“The sense of a proper name is grasped by everyone who knows the language or the totality of designations of which the proper name is a part; this, however, illuminates the nominatum, if there is any, in a very one-sided fashion. A complete knowledge of the nominatum would require that we could tell immediately in the case of any given sense whether it belongs to the nominatum. This we shall never be able to do.” (“On sense and reference,” 29a)

Here Frege claims that we lack the kind of knowledge of reference that we have of the meaning of an expression. Just from understanding an expression, we are typically not in a position to know what its reference is. The case of sentences.

Another way to put the point is given by the following argument involving co-referential expressions:

 

1.

To understand an expression is to know its meaning.

2.

If two expressions have the same meaning, then anyone who understands both will be in a position to know this.

3.

Often, we can understand two expressions without knowing whether they have the same reference.



C.

Reference is not meaning.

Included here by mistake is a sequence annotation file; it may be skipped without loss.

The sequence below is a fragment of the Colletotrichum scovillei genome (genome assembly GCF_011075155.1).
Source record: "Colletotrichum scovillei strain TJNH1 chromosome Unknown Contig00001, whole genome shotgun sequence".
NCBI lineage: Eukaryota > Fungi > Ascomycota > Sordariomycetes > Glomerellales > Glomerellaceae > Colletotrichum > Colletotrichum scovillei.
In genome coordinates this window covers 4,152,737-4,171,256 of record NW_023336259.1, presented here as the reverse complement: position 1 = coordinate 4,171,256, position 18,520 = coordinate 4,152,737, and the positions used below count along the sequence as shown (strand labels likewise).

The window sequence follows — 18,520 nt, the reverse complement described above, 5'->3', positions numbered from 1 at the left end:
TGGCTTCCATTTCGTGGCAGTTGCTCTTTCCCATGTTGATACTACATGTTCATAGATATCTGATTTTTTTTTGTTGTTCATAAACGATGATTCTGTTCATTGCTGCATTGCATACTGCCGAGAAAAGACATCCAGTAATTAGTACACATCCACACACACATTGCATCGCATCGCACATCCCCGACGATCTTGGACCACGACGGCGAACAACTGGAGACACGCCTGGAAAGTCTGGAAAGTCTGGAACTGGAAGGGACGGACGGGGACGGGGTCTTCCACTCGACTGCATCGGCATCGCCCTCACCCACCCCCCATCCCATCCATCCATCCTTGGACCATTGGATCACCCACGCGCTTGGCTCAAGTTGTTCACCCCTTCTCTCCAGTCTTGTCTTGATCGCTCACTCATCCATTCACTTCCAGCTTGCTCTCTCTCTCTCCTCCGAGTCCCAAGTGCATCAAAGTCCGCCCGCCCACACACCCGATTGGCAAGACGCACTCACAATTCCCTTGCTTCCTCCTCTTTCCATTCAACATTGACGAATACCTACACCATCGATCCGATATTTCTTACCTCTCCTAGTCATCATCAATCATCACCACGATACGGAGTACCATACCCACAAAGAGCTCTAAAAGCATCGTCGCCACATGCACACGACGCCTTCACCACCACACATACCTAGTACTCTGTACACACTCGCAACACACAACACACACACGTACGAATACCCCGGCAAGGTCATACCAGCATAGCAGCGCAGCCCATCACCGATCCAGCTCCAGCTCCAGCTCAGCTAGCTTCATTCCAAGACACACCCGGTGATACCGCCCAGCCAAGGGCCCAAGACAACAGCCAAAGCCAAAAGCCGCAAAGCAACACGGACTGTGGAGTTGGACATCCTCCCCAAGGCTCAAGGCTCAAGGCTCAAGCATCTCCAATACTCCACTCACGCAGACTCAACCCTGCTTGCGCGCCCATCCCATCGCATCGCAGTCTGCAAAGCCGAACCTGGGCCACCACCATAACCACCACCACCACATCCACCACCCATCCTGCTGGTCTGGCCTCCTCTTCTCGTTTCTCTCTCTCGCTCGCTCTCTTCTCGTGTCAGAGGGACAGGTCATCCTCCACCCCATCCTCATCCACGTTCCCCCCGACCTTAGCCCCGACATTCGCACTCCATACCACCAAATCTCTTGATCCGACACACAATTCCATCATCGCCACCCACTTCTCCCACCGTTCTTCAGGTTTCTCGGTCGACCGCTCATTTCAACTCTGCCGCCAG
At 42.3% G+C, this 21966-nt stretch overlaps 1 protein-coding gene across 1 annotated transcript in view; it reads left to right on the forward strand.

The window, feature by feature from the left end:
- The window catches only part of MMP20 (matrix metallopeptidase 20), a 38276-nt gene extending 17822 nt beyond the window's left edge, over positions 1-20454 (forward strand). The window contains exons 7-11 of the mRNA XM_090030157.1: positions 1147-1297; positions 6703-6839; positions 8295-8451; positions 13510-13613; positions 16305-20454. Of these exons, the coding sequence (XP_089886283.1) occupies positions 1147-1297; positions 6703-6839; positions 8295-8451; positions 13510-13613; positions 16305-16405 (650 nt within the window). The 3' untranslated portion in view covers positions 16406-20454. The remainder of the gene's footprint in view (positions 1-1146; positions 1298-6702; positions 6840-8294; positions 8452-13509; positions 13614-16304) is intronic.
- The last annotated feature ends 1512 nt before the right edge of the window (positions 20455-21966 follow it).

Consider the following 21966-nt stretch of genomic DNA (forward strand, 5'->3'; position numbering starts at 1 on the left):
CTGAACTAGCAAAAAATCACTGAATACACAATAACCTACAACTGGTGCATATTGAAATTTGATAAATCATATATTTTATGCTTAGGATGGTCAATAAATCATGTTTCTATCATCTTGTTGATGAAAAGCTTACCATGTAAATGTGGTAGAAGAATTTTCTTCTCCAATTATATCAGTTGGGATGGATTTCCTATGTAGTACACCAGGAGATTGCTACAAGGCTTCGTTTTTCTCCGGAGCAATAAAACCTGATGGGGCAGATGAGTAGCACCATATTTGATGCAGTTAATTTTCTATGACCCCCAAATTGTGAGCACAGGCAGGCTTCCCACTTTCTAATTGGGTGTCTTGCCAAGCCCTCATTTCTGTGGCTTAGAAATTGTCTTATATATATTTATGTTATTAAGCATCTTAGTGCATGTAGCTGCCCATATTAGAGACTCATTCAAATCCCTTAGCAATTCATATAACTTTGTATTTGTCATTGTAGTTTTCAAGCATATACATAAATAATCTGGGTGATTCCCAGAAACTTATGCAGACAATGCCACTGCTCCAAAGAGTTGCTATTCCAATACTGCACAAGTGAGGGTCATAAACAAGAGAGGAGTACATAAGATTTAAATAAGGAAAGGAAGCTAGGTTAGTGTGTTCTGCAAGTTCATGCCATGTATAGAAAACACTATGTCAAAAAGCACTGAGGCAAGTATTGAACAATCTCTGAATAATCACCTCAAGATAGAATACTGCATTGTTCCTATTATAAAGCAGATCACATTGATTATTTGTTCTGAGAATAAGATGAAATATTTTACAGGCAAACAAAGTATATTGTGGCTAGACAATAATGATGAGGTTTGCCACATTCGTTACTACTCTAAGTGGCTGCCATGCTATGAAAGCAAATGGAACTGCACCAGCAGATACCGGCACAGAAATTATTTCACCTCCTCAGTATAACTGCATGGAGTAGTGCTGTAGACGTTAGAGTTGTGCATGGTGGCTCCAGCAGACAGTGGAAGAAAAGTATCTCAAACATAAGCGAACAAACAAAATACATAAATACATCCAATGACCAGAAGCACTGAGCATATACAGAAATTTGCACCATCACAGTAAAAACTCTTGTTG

1.3 Opaque contexts

A theory of reference is supposed to explain the links between language and the world by assigning to expressions what those expressions contribute to the truth or falsity of sentences in which they occur. We’ve just argued that such a theory can’t also explain the links between languages and their users.

But there are sentences which seem to show that a theory of reference cannot, by itself, even explain the connections between sentences and the world. Sentences about mental states and about necessity and possibility. This a further argument against taking a theory of reference to do all the work of a theory of meaning.

1.3.1 Propositional attitude ascriptions

Bob believes that the greatest student of Plato was a philosopher.

Bob believes that the greatest teacher of Alexander the Great was a philosopher.

Bob believes that 2+2=4.

Bob believes that arithmetic is incomplete.

1.3.2 Modality

Necessarily, all cordates are cordates.

Necessarily, all cordates are renates.

Necessarily, the greatest mathematician is a mathematician.

Necessarily, the greatest cyclist is a mathematician.

2 What are senses?

Frege introduces a new theoretical notion, sense, which he thinks can resolve at least parts of each of the preceding three objections to the theory of language of the Begriffsschrift: